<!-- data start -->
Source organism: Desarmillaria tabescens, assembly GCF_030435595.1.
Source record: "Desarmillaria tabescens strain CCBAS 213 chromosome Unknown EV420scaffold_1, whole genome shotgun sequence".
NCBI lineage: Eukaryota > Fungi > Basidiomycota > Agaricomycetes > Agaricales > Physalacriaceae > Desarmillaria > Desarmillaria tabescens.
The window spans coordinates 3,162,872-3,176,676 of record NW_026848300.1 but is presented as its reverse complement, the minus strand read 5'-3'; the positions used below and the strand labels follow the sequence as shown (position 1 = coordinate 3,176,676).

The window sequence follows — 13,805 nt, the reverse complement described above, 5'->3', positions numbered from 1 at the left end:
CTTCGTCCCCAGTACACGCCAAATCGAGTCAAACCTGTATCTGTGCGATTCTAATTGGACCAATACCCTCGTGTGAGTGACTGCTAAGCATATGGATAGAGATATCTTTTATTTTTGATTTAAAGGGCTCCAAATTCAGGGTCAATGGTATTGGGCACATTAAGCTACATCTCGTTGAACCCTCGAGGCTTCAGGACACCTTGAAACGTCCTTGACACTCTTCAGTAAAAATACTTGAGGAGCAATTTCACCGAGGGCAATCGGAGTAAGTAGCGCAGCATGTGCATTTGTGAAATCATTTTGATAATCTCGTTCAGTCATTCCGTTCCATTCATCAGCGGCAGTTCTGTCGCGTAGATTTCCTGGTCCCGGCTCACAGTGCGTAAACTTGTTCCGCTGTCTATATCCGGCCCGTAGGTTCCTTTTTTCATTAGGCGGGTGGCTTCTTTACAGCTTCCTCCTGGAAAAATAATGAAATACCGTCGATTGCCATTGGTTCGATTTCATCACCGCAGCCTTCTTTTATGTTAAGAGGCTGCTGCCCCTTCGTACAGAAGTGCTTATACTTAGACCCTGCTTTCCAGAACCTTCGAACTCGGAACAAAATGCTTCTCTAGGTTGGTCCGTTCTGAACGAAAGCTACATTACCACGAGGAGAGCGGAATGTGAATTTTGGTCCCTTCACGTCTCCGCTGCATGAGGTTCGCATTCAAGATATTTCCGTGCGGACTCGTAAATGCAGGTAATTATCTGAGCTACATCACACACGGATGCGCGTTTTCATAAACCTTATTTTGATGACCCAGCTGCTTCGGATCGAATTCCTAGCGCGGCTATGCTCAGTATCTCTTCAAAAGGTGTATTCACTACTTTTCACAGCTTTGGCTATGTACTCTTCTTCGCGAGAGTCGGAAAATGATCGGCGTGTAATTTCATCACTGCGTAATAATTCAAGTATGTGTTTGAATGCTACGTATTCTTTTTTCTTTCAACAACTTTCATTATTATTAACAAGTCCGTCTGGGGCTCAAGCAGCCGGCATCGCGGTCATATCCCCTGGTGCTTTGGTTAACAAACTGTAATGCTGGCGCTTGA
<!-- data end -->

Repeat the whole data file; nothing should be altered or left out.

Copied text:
Source organism: Desarmillaria tabescens, assembly GCF_030435595.1.
Source record: "Desarmillaria tabescens strain CCBAS 213 chromosome Unknown EV420scaffold_1, whole genome shotgun sequence".
NCBI lineage: Eukaryota > Fungi > Basidiomycota > Agaricomycetes > Agaricales > Physalacriaceae > Desarmillaria > Desarmillaria tabescens.
The window spans coordinates 3,162,872-3,176,676 of record NW_026848300.1 but is presented as its reverse complement, the minus strand read 5'-3'; the positions used below and the strand labels follow the sequence as shown (position 1 = coordinate 3,176,676).

The window sequence follows — 13,805 nt, the reverse complement described above, 5'->3', positions numbered from 1 at the left end:
CTTCGTCCCCAGTACACGCCAAATCGAGTCAAACCTGTATCTGTGCGATTCTAATTGGACCAATACCCTCGTGTGAGTGACTGCTAAGCATATGGATAGAGATATCTTTTATTTTTGATTTAAAGGGCTCCAAATTCAGGGTCAATGGTATTGGGCACATTAAGCTACATCTCGTTGAACCCTCGAGGCTTCAGGACACCTTGAAACGTCCTTGACACTCTTCAGTAAAAATACTTGAGGAGCAATTTCACCGAGGGCAATCGGAGTAAGTAGCGCAGCATGTGCATTTGTGAAATCATTTTGATAATCTCGTTCAGTCATTCCGTTCCATTCATCAGCGGCAGTTCTGTCGCGTAGATTTCCTGGTCCCGGCTCACAGTGCGTAAACTTGTTCCGCTGTCTATATCCGGCCCGTAGGTTCCTTTTTTCATTAGGCGGGTGGCTTCTTTACAGCTTCCTCCTGGAAAAATAATGAAATACCGTCGATTGCCATTGGTTCGATTTCATCACCGCAGCCTTCTTTTATGTTAAGAGGCTGCTGCCCCTTCGTACAGAAGTGCTTATACTTAGACCCTGCTTTCCAGAACCTTCGAACTCGGAACAAAATGCTTCTCTAGGTTGGTCCGTTCTGAACGAAAGCTACATTACCACGAGGAGAGCGGAATGTGAATTTTGGTCCCTTCACGTCTCCGCTGCATGAGGTTCGCATTCAAGATATTTCCGTGCGGACTCGTAAATGCAGGTAATTATCTGAGCTACATCACACACGGATGCGCGTTTTCATAAACCTTATTTTGATGACCCAGCTGCTTCGGATCGAATTCCTAGCGCGGCTATGCTCAGTATCTCTTCAAAAGGTGTATTCACTACTTTTCACAGCTTTGGCTATGTACTCTTCTTCGCGAGAGTCGGAAAATGATCGGCGTGTAATTTCATCACTGCGTAATAATTCAAGTATGTGTTTGAATGCTACGTATTCTTTTTTCTTTCAACAACTTTCATTATTATTAACAAGTCCGTCTGGGGCTCAAGCAGCCGGCATCGCGGTCATATCCCCTGGTGCTTTGGTTAACAAACTGTAATGCTGGCGCTTGA